### Now get median for kernel-approximated distribution as:
> uniroot( function(x) {
kerdf <- outer(x,galaxies, function(x,y) plogis(x,galaxies,0.2))
c(kerdf %*% rep(1/82,82)) - 0.5}, c(17,23))$root
[1] 20.84609
### The resulting CI is : 20.8335 + 20.84609 - c(21.9298, 20.15532)
### = (19.74979, 21.52427)
============================================================
(III) ONE IDEA OF THE NONPARAMETRIC BOOTSTRAP IS AS THE
LIMIT OF THIS LAST SIMULATION FROM THE KERNEL-DENSITY ESTIMATOR,
IN THE LIMIT AS BANDWIDTH GOES TO 0 !!!
Let's implement this idea for the galaxies data. It is actually more
difficult to imagine a proper bootstrap for the shoes, as we
discussed in class.
Now the galaxies, 1000 iterations with bootstrap sample of size 82:
> bootgalx <- matrix(sample(galaxies,82000, replace=T), ncol=82)
mdgalx <- apply(bootgalx,1,median)
> motif()
> hist(mdgalx-median(galaxies), nclass=30)
### Plotted histogram shows very spread-out and non-normal
distribution!
### Recall that the idea of bootstrap is to view this distribution
as essentially the same as that of the sample median minus the
true median. Therefore the 95% CI for the median is:
> median(galaxies) - quantile(mdgalx-median(galaxies), c(.975,.025))
97.5% 2.5%
19.72601 21.492 ### pretty close to the confidence intervals
### generated via "Parametric Bootstraps" above.
Recall that the parametric mixed-logistic bootstrap gave:
(19.81710, 21.47235)
and the `parametric' spline bootstrap gave:
(19.664, 21.534)
and the `parametric' kernel-density (logistic, bandwidth .2)
bootstrap gave:
(19.737, 21.512)
Another run of the nonparametric bootstrap gives:
> median(galaxies) - quantile(apply(matrix(sample(galaxies,82000,
replace=T), ncol=82),1,median)-median(galaxies), c(.975,.025))
97.5% 2.5%
19.707 21.49661
### This is quite similar to the previous intervals, and may be easier
to recommend because it depends on fewer assumptions !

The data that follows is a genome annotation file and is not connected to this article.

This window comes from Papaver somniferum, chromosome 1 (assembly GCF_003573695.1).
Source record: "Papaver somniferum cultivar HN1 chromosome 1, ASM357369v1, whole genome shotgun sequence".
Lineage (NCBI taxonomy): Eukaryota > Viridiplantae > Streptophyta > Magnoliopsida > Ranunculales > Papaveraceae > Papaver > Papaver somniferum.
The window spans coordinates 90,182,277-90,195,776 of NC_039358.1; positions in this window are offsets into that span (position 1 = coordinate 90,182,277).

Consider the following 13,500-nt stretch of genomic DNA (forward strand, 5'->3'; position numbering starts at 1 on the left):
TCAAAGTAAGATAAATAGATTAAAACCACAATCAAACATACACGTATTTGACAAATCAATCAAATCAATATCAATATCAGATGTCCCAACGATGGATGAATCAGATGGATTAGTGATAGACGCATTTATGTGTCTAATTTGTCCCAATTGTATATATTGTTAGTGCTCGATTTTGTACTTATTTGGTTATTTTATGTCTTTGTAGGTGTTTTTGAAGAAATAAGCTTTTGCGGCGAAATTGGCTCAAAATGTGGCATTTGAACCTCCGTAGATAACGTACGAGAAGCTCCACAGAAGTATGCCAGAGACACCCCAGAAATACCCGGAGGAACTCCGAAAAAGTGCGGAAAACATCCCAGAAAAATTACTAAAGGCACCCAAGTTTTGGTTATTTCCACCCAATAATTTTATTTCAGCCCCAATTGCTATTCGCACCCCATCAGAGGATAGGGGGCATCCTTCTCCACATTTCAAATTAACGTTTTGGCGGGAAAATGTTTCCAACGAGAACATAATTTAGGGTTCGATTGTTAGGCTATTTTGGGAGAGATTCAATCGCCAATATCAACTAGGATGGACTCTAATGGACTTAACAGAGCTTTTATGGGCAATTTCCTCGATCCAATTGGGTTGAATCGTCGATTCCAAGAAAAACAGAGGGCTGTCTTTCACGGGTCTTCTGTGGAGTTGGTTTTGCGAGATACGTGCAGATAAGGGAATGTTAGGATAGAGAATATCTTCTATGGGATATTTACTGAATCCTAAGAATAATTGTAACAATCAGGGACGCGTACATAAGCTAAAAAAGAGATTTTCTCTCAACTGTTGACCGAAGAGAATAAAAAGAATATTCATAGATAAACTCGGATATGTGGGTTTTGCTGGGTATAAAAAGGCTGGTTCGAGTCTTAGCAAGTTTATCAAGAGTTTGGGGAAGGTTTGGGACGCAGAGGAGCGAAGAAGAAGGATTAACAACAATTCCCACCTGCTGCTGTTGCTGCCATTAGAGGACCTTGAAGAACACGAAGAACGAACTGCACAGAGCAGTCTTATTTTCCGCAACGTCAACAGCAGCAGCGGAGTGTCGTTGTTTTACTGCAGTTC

------------------------------------------------------
The shoe-dataset example is slightly more difficult because a fair
re-sampling can be done not by permuting randomly as we did in the
(null-hypothesis) permutational setting, but rather by re-sampling
within each group ! As in regression problems more generally, it is
not the actual measured observations which can (in non-null settings)
be treated as permutable or `exchangeable', but rather the residuals!!
Here is a bootstrap for the shoes:
> bootshoe <- rbind(matrix(shoes$wear[sample(1:10,10000, replace=T)],
ncol=1000), matrix(shoes$wear[sample(11:20,10000, replace=T)],
ncol=1000))
> difsamp <- c(c(rep(.1,10),rep(-.1,10)) %*% bootshoe)
> summary(difsamp)
Min. 1st Qu. Median Mean 3rd Qu. Max.
-3.66000 -1.11250 -0.42000 -0.43613 0.21000 2.69000
> c(2*mean(shoes$wear[1:10]-shoes$wear[11:20])-quantile(
difsamp,c(.975,.025)))
[1] -2.46025 1.60025
### This should be contrasted with the previous intervals we found:
the permutational interval based on studentized differences
( -2.662879 1.842879)
and the t-distribution CI
( -2.7449, 1.9249)
### In this setting, with such a small sample-size, it is not clear
### that the nonparametric bootstrap is reliable: of these
### intervals, probably the permutational one makes most sense.